Here's another short article I wrote for a project at university, this time an interview with Pixelh8. Check out the interview with Year 200X if you missed it.
Although Matthew Applegate is a classically trained musician, he is perhaps best known as Pixelh8, the groundbreaking chiptune artist. Bringing many technical innovations to the VGIM community, Pixelh8 has also made efforts to bring chiptunes to a wider audience, touring with popular British singer Imogen Heap and performing for Huw Stevens on Radio 1 (UK).
Describing how it all began: “When PCs came into the home I didn't like their samples and I just wanted to go back” Pixelh8 explains. “I loved the old tracker programs like Octamed and ProTracker, and eventually with things like emulation and homebrew development, people were able to program for these old machines like the Game Boy, and make music on them.”
Pixelh8 utilises various old games consoles and childrens' toys to create his music both live and in the studio, including the Game Boy, NES, Sega Game Gear, ZX Spectrum, Commodore 64 and Acorn Electron. “It varies from show to show, depending on whether or not I think I will be able to get my modified computers through that country's security” says Pixelh8. “Most of my computers have wires sticking out of them here and there, so they look quite dangerous. I had to set up my equipment in an airport in Germany [and] do a mini gig to show them what everything did before they would let me return to England.”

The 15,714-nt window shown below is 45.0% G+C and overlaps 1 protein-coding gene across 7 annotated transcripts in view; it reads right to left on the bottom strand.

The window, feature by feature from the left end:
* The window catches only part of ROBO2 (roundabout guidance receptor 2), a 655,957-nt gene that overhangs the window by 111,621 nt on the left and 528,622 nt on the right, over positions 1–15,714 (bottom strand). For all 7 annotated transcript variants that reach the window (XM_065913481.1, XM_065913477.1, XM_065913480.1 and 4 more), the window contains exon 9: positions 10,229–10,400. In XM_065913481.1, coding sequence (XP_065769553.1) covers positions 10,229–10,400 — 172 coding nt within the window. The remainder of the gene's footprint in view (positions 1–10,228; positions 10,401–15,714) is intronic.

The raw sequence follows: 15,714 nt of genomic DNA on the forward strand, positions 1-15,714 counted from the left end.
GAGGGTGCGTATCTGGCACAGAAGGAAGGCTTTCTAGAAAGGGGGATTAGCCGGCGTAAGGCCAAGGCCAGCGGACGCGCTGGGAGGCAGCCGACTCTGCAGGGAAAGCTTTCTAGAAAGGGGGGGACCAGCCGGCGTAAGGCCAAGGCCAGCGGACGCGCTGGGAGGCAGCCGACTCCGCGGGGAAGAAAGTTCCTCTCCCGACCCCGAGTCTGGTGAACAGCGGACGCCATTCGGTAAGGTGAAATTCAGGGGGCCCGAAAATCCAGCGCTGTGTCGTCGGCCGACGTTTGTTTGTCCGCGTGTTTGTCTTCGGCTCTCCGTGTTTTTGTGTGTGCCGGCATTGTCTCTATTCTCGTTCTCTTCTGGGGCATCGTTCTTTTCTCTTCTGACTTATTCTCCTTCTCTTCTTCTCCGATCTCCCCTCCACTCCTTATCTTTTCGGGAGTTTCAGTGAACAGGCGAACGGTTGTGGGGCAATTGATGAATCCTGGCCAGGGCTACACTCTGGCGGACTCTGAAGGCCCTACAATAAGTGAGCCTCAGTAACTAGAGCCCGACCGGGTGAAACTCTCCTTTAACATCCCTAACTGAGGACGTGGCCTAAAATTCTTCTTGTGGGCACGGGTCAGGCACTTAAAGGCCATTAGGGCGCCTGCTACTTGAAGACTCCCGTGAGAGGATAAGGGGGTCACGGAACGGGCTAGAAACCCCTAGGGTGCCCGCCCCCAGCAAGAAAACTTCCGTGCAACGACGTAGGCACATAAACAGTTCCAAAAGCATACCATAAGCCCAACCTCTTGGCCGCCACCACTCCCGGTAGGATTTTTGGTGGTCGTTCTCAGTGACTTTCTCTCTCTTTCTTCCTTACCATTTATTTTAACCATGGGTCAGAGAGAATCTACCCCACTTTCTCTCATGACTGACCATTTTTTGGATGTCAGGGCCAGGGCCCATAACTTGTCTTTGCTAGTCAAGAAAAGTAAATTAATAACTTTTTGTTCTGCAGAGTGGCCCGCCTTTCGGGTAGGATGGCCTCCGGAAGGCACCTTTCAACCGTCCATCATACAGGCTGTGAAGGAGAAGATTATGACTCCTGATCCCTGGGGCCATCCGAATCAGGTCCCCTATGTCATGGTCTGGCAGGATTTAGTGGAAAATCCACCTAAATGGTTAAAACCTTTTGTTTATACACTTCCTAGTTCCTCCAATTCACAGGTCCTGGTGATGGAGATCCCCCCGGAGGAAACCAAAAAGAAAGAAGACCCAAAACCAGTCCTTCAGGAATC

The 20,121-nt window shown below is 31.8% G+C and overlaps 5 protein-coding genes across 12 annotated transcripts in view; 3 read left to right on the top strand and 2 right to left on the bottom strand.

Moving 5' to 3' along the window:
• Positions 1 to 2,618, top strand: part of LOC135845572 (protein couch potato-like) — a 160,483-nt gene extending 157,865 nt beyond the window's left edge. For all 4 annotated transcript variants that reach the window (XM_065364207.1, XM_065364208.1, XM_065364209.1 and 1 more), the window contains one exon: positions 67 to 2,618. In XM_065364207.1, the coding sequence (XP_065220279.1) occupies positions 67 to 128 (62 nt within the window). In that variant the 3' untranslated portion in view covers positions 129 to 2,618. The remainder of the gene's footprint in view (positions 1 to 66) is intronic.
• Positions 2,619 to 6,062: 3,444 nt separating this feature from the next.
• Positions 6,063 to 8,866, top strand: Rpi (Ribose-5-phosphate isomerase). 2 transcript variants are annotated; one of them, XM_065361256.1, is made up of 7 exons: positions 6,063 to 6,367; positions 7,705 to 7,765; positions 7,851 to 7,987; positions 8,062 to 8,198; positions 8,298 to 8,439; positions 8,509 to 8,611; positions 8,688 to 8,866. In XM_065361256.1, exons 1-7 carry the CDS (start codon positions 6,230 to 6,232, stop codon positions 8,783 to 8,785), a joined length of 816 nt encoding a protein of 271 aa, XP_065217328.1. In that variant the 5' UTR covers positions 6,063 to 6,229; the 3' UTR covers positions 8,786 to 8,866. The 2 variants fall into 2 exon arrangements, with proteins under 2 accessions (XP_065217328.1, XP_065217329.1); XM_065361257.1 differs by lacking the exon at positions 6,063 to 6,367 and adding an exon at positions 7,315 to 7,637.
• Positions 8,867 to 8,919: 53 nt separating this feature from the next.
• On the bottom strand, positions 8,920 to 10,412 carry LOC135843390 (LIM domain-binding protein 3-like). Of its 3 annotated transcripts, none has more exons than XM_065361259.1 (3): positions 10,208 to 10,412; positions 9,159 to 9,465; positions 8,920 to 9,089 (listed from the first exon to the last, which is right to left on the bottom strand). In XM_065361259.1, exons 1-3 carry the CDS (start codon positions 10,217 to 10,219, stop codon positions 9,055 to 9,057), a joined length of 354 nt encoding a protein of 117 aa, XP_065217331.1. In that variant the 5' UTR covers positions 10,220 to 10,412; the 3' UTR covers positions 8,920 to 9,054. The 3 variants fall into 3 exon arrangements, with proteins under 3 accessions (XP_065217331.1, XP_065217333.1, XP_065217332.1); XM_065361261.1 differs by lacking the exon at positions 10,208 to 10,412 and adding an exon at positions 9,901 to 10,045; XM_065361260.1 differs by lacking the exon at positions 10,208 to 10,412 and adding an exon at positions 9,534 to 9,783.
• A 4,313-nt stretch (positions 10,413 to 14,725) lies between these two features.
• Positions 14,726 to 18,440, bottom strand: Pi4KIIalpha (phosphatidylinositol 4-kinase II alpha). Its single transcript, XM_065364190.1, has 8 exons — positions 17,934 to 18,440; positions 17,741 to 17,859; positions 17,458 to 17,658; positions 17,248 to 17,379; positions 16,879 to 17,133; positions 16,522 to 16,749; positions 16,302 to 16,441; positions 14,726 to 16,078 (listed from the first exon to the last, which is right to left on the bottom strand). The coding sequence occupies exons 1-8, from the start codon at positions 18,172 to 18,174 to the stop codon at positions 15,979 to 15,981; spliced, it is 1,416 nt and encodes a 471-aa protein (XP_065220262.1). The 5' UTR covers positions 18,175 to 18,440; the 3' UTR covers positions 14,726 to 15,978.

Whereas many chiptune artists write music with more user-friendly software and interfaces, Pixelh8 is well known for his raw programming skills.
“My last album took about a year to program, lots of study” he says. “I wanted to control every sound and thats something you just couldnt do unless you programmed it.”
Pixelh8 has even written his own music software for the Game Boy and Nintendo DS, with a similar program currently in production for the ZX Spectrum.
Pixelh8 admits that such an approach to music can be hard work and time-consuming, but it does have its benefits: “If you can find an old computer like the Russian made computer, the Electronika 60 or BI-201, chances are not many other people have used it for making music on, or at least not recently, so you'll have a individual sound”.
But Pixelh8's musical inspirations are not limited to the world of computers. “I want my music to sound human” he says. “Musically I am inspired by people like Sly & The Family Stone and Curtis Mayfield, so the rhythms aren't perfect, they are brilliant and human.”
Talking about the recent surge in popularity of chiptune and VGIM, Pixelh8 reckons: “In England there is a lot of nostalgia about the 80s so that might be one reason for it”. He adds, “For me chiptune music is quite [a] cathartic process, it helps me deal with a wasted youth in front of a computer screen.”